Trail of Death
History of 1838 Trail of Death
Potawatomi Chief Menominee was the leader of the resistance and refused to sell his land and move west of the Mississippi River, per the treaty of 1836. He did not sign the treaty but was forced to go anyway. Hundreds of Potawatomi who did not want to leave Indiana moved to his village, which grew from four wigwams in 1821 to 100 wigwams and cabins in 1838.
Abel C. Pepper, Indian Agent for northern Indiana, secured cessions of Potawatomi reservations 1834-1837 via treaties at the Tippecanoe River north of Rochester, Yellow River near Plymouth, and at Logansport. These treaties were known as the Whiskey Treaties because whiskey was given to get the Indians to sign.
In the summer of 1838 squatters settled on Potawatomi land. Fearing an uprising, they wrote to Indiana Governor David Wallace, asking him to come investigate. He came and talked to various white people and decided that the Potawatomi must go. On his way back to Indianapolis, he stopped in Logansport on August 27 and appointed General John Tipton to be in charge of the removal. Tipton immediately put out the call for 100 volunteers. He instructed the armed men to meet him at Chippeway, which was William Polke’s trading post on the Tippecanoe River north of Rochester. On August 30, Tipton met with the Potawatomi in Menominee’s chapel and informed the Indians that they were prisoners and were going to go west in a couple of days. Chief Menominee objected and was “tied like a dog.” Tipton sent squads of soldiers in all directions to collect all Potawatomi within about a 30 to 50-mile radius.
The march began on September 4, 1838. Chief Menominee and two other chiefs, No-taw-kah and Pee-pin-oh-waw, were placed in a horse-drawn jail wagon and transported across Indiana, while their people walked or rode horseback behind them.
Father Benjamin Marie Petit, a young priest from France, accompanied the Potawatomi and was placed in charge of the sick. Records indicate that Polke and Petit did all they could to help the suffering and dying but medicine in those days did not amount to much more than rest, tea and sugar. So many died along the trail that it became known as the Trail of Death.
Father Petit said Mass every day and baptized the babies who died, in his own words, “who with their first step passed from earthly exit to the heavenly sojourn.”
Father Petit wrote: “The order of the march was as follows: The United States flag, carried by a dragoon (soldier); then one of the principal officers, next the staff baggage carts, then the carriage, which during the whole trip was kept for the use of the Indian chiefs; then one or two chiefs on horseback led a line of 250 or 300 horses ridden by men, women, children in single file, after the manner of savages. On the flanks of the line at equal distance from each other were the dragoons and volunteers, hastening the stragglers, often with severe gestures and bitter words. After this cavalry came, a file of 40 baggage wagons filled with luggage and Indians. The sick were lying in them, rudely jolted, under a canvas which, far from protecting them from the dust and heat, only deprived them of air, for they were as if buried under this burning canopy – several died thus.” One of the first things Father Petit did was to get the chiefs in the jail wagon released: “On my word the six chiefs who had till now been treated as prisoners of war were released and given the same kind of freedom which the rest of the tribe enjoyed.”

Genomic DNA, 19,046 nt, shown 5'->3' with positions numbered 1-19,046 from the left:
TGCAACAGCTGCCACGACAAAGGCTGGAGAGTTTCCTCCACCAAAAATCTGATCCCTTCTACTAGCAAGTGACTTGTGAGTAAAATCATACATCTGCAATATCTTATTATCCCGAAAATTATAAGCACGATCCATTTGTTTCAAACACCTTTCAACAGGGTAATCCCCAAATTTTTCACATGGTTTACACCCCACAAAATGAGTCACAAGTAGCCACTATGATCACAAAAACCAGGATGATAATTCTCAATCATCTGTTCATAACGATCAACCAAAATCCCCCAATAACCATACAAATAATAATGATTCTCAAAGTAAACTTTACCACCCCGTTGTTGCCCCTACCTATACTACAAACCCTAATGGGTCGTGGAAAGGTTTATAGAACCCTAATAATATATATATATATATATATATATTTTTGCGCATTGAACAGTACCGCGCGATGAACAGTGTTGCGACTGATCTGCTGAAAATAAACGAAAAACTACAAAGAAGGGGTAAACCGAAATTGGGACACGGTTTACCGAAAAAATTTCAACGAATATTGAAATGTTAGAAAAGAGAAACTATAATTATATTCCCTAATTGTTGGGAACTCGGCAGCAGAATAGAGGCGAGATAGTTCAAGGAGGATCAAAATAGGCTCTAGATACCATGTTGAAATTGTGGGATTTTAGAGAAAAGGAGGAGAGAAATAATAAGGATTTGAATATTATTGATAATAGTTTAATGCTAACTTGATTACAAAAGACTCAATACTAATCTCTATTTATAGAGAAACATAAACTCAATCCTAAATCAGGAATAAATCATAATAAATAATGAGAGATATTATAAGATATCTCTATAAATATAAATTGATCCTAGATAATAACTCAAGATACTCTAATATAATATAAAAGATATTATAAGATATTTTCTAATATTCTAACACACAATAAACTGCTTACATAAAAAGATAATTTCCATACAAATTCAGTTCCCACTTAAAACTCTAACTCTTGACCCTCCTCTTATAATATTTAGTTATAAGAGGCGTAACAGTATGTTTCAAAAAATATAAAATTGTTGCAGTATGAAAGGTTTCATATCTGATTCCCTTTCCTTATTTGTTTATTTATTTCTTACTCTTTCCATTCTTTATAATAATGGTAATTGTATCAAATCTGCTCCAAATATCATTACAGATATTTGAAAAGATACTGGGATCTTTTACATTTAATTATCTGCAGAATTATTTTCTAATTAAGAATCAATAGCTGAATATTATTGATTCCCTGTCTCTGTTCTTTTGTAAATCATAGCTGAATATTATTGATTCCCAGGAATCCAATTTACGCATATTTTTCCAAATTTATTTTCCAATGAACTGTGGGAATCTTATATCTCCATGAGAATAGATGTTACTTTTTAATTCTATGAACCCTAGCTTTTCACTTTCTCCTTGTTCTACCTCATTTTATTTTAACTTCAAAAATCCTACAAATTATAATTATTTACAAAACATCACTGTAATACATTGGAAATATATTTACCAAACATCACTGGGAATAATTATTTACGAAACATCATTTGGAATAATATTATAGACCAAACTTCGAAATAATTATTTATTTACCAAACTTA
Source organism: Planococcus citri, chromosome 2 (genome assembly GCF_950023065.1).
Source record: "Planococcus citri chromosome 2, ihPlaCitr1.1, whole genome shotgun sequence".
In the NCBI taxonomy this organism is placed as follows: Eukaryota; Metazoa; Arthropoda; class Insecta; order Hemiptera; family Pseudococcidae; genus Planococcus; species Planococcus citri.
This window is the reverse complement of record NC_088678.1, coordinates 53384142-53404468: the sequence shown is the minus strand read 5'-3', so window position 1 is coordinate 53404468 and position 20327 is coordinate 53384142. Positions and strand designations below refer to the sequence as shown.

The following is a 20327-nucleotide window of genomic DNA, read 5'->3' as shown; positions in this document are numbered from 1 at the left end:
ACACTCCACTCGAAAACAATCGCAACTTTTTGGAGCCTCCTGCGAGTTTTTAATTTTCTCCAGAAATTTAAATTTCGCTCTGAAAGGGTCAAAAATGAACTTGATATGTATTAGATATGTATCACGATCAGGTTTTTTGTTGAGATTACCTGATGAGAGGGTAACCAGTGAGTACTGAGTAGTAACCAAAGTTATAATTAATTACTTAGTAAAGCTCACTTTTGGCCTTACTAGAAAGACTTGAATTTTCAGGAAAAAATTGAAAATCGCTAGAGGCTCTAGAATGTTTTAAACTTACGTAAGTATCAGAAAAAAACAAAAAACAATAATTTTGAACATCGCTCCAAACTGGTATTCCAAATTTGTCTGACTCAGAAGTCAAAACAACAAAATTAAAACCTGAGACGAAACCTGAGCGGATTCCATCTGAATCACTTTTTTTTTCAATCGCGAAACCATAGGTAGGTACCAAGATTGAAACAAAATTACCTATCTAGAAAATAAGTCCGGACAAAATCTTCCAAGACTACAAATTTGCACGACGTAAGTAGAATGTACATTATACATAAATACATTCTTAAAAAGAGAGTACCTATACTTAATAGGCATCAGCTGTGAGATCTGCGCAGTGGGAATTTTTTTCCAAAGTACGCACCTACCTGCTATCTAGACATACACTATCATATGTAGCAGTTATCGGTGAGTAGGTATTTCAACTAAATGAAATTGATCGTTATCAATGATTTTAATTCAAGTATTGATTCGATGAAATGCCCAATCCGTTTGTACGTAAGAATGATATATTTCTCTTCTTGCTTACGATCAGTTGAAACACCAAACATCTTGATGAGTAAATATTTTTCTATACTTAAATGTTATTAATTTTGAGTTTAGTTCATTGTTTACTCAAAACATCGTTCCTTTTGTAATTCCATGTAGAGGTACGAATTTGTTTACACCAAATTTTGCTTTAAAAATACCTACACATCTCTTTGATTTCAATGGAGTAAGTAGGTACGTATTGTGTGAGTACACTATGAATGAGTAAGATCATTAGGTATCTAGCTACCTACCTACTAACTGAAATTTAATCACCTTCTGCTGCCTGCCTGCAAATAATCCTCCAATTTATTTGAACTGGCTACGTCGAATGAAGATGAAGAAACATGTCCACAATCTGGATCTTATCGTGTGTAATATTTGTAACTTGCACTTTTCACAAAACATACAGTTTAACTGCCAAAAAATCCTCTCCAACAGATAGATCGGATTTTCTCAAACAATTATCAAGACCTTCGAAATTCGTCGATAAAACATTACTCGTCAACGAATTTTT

Across the great prairies of Illinois they marched and crossed the Mississippi River at Quincy, and they made their way through Missouri to enter Western Territory (Kansas) south of Independence, Missouri.
They arrived at Osawatomie, Kansas, on November 4, 1838, at the end of the trail. There were supposed to houses ready for them as winter was coming on, but no houses had been built for them.
1838 was the same year as the Cherokee Trail of Tears from the Smoky Mountains to Oklahoma, but the Cherokees had more deaths. There were 15,000 Cherokees who started west but about 4,000 died. Nearly every Indian tribe suffered a forced removal, even the western Indians. The Navajo removal in 1863 was known as The Long Walk. Many euphemisms exist but the Trail of Death is the real name for the forced removal of the Potawatomi from Indiana to Kansas.